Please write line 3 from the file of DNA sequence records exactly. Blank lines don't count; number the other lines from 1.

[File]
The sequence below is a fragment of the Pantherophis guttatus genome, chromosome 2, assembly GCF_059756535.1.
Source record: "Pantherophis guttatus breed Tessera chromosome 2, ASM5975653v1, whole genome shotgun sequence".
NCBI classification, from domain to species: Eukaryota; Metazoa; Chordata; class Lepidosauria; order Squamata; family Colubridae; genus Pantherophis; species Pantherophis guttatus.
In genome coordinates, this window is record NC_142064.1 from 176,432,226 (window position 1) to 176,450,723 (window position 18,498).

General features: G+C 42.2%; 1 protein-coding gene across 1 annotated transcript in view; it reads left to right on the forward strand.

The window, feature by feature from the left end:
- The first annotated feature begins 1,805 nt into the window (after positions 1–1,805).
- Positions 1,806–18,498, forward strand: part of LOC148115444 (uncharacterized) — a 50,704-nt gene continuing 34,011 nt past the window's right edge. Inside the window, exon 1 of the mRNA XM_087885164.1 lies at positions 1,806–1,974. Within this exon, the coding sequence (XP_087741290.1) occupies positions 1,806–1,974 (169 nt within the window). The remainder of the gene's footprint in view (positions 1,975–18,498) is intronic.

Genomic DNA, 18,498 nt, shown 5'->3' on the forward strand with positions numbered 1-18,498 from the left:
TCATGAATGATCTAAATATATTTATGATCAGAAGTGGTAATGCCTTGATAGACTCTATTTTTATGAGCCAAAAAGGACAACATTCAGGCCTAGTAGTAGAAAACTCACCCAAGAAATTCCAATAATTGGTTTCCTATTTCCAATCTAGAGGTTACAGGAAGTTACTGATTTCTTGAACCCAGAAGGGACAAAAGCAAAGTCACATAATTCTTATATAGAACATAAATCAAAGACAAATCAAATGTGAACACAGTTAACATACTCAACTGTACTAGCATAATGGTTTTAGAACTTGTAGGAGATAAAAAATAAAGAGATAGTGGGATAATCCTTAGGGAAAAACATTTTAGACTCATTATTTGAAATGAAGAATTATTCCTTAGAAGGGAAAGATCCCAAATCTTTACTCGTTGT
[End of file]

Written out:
NCBI classification, from domain to species: Eukaryota; Metazoa; Chordata; class Lepidosauria; order Squamata; family Colubridae; genus Pantherophis; species Pantherophis guttatus.